“The leavers don’t feel they benefit from those projects,” said Jane, my B-and-B hostess in a village near Aberystwyth, a small city located in one of the regions that voted to remain. “But the economy in this area is based on farming, the university, and the hospital, which all get subsidies from the EU. I’m worried what will happen if that ends.”
She added, “People didn’t take it seriously, so a lot of people didn’t vote. We were shocked when it passed. But the country is divided.”
Martha accused the Brexit campaigners of delivering misleading rhetoric during the lead-up to the vote. “It’s a complex issue, and we voted on it in a binary way,” said Martha. “They said if we don’t vote ‘leave’, we will have hordes of Turkish immigrants coming in.” Leavers also insisted there would be no problem disentangling Britain from the EU, that the country could continue to pay no trade tariffs, while taking control of immigration. “I think it’s impossible that the EU will allow no immigration if there are no tariffs,” said Martha. “We can’t have it both ways.”
These issues are currently under consideration in negotiations between Britain and the EU. The three main negotiators, Martha explained, are all in favor of Brexit, a wise decision by new Prime Minister Teresa May, so no one could allege that remainer negotiators had skewed the results.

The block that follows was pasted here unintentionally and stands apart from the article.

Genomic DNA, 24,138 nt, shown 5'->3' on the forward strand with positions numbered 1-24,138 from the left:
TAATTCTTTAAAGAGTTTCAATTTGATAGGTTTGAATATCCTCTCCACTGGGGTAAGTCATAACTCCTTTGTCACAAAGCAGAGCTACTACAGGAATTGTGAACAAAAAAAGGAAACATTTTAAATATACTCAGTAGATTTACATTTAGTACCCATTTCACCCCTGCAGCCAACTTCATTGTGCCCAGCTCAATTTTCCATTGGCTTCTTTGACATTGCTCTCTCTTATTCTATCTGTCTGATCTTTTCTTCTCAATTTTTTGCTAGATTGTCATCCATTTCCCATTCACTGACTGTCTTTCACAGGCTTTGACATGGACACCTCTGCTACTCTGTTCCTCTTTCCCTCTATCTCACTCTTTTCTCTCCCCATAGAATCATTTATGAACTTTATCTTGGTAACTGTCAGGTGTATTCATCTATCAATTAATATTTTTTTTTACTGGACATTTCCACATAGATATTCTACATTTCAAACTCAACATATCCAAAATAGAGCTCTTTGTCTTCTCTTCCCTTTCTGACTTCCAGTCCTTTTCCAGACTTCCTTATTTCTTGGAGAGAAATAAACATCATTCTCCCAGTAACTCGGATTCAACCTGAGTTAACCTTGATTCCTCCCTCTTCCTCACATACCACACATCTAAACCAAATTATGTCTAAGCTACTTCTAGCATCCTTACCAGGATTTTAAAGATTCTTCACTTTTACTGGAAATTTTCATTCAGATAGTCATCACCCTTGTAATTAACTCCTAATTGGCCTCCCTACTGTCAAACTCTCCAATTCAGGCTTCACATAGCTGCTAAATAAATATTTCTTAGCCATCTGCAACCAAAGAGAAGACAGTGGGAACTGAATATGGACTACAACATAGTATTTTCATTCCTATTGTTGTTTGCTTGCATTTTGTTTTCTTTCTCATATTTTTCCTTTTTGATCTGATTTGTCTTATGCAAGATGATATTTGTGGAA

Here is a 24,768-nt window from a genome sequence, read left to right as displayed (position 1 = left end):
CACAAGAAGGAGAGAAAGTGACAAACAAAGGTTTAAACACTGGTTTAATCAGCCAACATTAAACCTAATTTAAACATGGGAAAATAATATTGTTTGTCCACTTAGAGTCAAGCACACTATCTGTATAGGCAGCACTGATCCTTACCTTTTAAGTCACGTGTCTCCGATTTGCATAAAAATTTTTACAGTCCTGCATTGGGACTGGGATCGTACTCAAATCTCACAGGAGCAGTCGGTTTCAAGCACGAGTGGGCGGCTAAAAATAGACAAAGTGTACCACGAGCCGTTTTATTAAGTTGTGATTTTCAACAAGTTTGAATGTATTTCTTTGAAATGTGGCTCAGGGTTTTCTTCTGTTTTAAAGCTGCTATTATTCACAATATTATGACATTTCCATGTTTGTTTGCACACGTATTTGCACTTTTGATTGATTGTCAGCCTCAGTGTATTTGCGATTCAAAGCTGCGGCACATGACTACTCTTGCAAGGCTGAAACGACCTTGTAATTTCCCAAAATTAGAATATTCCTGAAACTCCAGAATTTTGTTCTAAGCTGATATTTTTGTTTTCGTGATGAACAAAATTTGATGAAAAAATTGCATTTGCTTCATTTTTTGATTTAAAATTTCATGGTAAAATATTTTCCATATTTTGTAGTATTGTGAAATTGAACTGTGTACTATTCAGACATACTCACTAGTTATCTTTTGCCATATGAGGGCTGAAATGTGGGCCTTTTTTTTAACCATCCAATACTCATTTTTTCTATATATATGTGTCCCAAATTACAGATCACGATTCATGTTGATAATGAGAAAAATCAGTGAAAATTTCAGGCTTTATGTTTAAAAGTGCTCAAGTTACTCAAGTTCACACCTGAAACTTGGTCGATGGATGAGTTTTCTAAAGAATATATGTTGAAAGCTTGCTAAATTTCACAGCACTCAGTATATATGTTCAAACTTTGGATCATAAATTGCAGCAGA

If negotiators fail to come up with a good deal, will Brexit be cancelled? No one knows, said Martha. Remainers in the government “are doing whatever it takes to keep us in the EU. The referendum was not legally binding but just advisory. It’s not clear whether it’s required to be voted on. Thousands of lawyers are working on that question. If it does come to a vote, most of the members of Parliament are remainers. Will they vote to stay if their voters want to leave?”
Jane is still hoping Brexit will not go through, but she sighed, “Maybe I’m in denial.”
Certainly the vote has been a wake-up call to Britons who oppose Brexit but didn’t think it could happen. The Welsh Liberal Democrats signed up over 18,000 new members in July.